Ironman Australia took place a couple of days ago, but Ironman.com’s lack of complete results (presently cutting out at the 14 hour mark) has delayed my analysis. It’s fortunate that they also linked to the timing website’s results as that’s enabled me to put together my usual analysis. The quick summary: Ironman Australia carried 40 Kona slots and this year’s event looks to have been par for the course.
We can see that the distributions for the 2017 race trend slightly slower than the aggregate of the previous 10 years. These aren’t huge changes and one factor in this shift seems to be a jump in the number of athletes at 14 hours and later (and similarly 7 hours and later on the bike). This double peak in the overall splits fits with the idea of a growing division between those competing and those completing.
|Listed Athletes||Swim Finish||Swim DNS/DNF||Bike Finish||Bike DNF||Run Finish||Run DNF||Overall DNS/DNF|
DNF rates for the race fall within race norms. Perhaps moving towards the high end for both bike and run, but the figures are hardly exceptional. There’s nothing here to suggest the race was in any way unusual for the course.
Median comparison across age groups shows small variations and small signs of a slower race, but again nothing is significant. On the other hand pro medians are faster than the aggregate – the race certainly wasn’t slower at the front.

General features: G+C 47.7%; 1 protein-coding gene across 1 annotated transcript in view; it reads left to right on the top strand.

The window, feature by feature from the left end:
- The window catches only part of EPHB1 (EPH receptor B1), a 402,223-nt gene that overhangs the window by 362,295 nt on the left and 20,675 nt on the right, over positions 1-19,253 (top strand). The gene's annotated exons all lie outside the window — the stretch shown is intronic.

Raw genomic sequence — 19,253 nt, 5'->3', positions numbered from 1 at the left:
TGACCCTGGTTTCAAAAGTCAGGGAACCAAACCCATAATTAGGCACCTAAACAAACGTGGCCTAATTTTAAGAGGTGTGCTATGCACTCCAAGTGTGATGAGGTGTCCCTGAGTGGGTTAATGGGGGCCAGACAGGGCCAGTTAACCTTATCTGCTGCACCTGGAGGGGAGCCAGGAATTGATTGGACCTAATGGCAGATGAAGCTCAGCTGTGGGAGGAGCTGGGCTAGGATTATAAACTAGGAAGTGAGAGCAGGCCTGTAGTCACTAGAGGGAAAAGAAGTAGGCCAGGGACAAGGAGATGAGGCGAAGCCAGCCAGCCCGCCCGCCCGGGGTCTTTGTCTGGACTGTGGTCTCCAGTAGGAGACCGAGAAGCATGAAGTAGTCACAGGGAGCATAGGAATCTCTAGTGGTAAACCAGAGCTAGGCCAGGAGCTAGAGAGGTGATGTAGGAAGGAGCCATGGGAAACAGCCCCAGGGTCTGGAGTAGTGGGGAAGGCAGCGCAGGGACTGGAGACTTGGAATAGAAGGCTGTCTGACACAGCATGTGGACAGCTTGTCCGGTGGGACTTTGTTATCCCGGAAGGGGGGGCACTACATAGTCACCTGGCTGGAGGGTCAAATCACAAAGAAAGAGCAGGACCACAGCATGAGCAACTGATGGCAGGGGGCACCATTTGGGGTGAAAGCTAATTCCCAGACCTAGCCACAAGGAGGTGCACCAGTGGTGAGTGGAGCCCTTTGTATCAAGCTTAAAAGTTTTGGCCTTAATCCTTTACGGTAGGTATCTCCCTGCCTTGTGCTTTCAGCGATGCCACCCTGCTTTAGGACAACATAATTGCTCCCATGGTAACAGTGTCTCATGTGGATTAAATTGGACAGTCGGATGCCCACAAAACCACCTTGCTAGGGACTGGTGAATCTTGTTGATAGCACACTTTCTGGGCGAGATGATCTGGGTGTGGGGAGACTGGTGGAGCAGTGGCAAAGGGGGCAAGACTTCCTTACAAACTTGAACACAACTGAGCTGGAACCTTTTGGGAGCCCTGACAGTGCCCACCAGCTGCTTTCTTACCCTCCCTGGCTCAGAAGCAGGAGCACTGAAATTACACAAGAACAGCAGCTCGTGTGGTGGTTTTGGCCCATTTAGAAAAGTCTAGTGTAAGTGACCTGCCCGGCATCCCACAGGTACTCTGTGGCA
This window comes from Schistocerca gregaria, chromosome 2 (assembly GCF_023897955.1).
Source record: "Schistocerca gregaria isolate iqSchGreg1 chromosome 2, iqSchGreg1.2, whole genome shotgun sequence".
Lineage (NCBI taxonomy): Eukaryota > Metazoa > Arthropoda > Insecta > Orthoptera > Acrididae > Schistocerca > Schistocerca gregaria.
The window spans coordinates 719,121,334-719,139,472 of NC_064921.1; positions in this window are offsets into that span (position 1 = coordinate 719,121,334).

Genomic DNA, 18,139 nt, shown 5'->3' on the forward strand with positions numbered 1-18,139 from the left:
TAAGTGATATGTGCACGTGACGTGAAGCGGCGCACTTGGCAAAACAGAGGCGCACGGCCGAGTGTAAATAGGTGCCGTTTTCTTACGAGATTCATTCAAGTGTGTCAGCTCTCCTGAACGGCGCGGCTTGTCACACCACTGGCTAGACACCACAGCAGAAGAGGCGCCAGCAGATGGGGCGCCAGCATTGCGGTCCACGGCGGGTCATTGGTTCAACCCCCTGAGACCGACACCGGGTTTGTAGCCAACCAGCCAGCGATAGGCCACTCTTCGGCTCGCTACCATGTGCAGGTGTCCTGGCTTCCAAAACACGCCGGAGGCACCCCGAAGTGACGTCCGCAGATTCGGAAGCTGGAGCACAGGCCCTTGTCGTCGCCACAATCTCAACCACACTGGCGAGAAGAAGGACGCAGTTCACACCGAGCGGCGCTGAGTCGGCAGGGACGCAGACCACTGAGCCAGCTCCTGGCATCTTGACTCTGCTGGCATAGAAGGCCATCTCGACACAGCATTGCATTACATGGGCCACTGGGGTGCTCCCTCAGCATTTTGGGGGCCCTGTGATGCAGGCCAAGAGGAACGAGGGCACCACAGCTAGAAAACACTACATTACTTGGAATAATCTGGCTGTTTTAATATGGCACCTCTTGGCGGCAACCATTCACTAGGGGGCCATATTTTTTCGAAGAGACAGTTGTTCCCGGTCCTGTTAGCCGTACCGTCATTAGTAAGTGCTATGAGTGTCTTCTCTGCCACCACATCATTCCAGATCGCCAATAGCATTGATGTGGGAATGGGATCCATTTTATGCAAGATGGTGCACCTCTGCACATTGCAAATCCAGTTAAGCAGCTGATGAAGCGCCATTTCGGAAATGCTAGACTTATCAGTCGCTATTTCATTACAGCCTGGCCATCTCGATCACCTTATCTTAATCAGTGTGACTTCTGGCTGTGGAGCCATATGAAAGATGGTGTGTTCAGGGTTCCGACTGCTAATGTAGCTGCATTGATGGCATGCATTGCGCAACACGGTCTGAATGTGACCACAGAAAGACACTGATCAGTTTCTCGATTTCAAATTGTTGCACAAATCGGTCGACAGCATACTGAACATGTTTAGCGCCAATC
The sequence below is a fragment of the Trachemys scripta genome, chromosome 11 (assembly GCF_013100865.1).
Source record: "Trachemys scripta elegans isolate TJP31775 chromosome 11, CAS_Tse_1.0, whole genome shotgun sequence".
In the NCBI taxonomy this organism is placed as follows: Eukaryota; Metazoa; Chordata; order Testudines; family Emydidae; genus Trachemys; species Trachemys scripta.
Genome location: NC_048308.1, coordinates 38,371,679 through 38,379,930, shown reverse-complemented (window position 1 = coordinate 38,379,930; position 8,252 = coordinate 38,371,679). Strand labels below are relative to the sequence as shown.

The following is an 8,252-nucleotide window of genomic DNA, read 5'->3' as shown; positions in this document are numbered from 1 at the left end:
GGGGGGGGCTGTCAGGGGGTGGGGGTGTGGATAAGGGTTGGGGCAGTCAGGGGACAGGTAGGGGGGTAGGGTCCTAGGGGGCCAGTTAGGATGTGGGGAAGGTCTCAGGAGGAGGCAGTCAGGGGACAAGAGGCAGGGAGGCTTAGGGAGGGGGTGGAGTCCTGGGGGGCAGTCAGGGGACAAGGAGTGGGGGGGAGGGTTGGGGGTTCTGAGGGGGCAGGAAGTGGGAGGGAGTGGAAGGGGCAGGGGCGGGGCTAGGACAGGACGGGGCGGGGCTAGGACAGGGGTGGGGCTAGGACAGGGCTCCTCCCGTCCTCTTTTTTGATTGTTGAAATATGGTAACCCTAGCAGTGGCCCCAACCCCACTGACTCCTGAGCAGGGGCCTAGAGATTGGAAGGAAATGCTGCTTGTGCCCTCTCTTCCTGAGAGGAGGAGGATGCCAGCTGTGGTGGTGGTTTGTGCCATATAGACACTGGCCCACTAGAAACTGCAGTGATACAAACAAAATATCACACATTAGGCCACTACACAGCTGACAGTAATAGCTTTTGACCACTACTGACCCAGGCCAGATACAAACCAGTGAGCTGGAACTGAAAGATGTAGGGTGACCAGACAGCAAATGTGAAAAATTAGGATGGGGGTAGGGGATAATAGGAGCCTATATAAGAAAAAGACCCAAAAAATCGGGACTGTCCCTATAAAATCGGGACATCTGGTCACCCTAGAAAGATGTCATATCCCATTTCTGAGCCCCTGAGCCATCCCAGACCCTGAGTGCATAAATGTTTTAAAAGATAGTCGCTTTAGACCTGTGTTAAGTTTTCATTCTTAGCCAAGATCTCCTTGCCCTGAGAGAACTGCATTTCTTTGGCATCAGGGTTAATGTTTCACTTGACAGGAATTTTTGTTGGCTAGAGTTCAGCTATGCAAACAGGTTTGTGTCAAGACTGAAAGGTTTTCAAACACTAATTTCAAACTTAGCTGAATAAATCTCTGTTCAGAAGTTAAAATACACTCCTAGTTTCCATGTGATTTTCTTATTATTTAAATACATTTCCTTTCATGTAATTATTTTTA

|Country||Percentage of Slots||Percentage of Field|
The majority of athletes are Australian of course and they take slots in proportion to their size. The remainder of the field is spread across a mix of mostly pacific or southern hemisphere countries.
Tracking finishing place and times over the last 10 years of results shows that this year’s race doesn’t deviate too much from previous years. One point of note is that as we move back through the field we do see times dropping off more noticeably. While the front of the race is consistent with past results, the back appears to have slowed.
|Slots||Winner||Average Kona Qualifier||Final Qualifier|
I’ve estimated the slot allocation based on the number of athletes in the start list and used this to calculate likely qualifying times in each age group. The actual numbers will vary based on final start numbers and also roll downs that don’t factor into my calculations. You can check and compare these numbers against other races on my Kona qualification page.
Finally, a looks at performances for the top twenty athletes in each age group. The trend here is average – sometimes a little faster, sometimes a little slower – it varies with age group. There’s no clear cut shift towards faster or slower times for the front of pack athletes. So, it looks to have been a typical year of racing for Kona slots in Port Macquarie, but with apparent growth at the back of the field.
You can access a spreadsheet of the results from Ironman Australia 2017 on my Google Drive.
A growing collection of results and statistics for the whole Ironman race calendar.
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